Equally powerful these days seems to be the maligning of God's character by Satan. How many Christians one meets who do not believe that God really loves them! As Job won through, when all the circumstances pointed in the opposite direction, and was able to say "blessed be the name of the Lord", so we too will be helped to see disasters when they come as "blessings", rather than listen to the slander of the devil. In a very subtle way the serpent in the garden of Eden represented God to Eve as One who did not really care for her or her husband. As Satan continuously works against us so we must put on "the girdle of God's truth".

The breast-plate of righteousness
Form of attack - evil and sinful desires.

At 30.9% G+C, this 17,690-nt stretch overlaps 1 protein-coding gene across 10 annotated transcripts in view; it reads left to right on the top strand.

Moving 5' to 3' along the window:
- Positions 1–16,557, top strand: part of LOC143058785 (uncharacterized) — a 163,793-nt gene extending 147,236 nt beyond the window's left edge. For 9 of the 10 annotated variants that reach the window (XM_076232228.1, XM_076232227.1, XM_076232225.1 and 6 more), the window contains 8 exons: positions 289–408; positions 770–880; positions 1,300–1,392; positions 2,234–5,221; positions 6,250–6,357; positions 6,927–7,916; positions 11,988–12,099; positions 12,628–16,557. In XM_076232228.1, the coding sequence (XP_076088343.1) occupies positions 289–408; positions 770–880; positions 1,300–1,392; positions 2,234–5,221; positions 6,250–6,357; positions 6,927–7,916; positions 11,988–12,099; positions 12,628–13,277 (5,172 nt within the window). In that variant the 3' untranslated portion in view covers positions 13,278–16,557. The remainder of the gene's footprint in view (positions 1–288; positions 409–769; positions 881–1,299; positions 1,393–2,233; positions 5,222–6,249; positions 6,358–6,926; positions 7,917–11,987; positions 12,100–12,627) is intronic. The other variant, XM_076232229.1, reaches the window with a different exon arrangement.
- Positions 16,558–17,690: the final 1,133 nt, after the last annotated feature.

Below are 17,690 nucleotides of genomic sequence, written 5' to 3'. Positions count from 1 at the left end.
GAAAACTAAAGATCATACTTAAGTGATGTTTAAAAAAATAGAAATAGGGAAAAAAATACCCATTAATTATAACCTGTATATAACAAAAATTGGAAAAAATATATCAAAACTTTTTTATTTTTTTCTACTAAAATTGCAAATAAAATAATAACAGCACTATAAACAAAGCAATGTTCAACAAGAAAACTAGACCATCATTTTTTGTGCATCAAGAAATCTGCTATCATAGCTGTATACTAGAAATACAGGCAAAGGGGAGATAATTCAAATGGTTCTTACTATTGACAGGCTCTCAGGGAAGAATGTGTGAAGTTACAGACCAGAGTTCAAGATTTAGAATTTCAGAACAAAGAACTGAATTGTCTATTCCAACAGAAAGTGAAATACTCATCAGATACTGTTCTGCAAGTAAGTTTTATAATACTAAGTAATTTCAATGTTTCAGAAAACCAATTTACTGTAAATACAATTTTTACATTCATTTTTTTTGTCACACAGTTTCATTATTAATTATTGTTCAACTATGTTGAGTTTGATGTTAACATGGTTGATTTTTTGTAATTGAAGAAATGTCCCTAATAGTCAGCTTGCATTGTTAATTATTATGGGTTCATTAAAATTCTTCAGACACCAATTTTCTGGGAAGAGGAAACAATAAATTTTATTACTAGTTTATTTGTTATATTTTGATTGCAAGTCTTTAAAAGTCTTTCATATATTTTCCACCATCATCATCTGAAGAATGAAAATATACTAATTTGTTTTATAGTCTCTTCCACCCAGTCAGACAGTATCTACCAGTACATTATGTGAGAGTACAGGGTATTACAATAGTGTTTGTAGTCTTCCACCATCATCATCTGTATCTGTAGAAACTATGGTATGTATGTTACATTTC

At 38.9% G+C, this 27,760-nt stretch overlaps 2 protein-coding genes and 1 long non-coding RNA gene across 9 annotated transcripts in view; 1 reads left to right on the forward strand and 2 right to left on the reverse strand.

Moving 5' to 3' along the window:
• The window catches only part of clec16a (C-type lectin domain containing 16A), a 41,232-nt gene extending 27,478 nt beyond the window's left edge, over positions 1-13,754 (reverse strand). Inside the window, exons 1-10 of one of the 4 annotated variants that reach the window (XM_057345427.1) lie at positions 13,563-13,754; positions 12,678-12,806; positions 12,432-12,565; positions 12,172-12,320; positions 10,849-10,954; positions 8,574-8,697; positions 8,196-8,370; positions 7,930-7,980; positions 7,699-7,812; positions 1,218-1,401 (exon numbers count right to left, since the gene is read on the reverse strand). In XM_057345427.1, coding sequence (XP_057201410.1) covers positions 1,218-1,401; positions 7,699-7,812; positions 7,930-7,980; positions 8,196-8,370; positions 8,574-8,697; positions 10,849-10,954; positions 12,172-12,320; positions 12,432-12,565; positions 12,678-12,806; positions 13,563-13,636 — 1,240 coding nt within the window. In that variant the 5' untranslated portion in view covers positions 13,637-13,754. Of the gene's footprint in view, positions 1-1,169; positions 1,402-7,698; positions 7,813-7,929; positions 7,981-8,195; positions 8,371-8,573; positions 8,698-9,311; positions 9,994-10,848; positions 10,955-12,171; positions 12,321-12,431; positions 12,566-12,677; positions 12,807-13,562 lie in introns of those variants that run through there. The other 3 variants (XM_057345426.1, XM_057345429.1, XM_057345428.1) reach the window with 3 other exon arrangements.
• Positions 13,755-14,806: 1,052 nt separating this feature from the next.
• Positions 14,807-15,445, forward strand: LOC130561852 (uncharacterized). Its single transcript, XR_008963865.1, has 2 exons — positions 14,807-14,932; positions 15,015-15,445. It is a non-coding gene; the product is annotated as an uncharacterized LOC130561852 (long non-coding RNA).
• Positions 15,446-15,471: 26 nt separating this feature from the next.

If Satan cannot pierce our armour by lies, he will try evil. He will bombard our minds with evil thoughts; he will try to influence our motives and sway our wills. The answer to this is - God's righteousness, not our own! How many have tried to ward off these blows with the flimsy armour of their own goodness. Satan's arrows pierce it immediately. But, if we are Christians, we have God's righteousness to defend ourselves with. Then let us wear it like a piece of armour. Evil thoughts are not sin until they are entertained. They are like gate-crashers at a party; we can accept them and let them stay, or firmly show them where the door is. That is what we must do when Satan attacks us with evil - show Satan the door. That is enough. Satan cannot pierce the armour of God's righteousness. He may bruise us, but he cannot wound us.

The sandals of the gospel of peace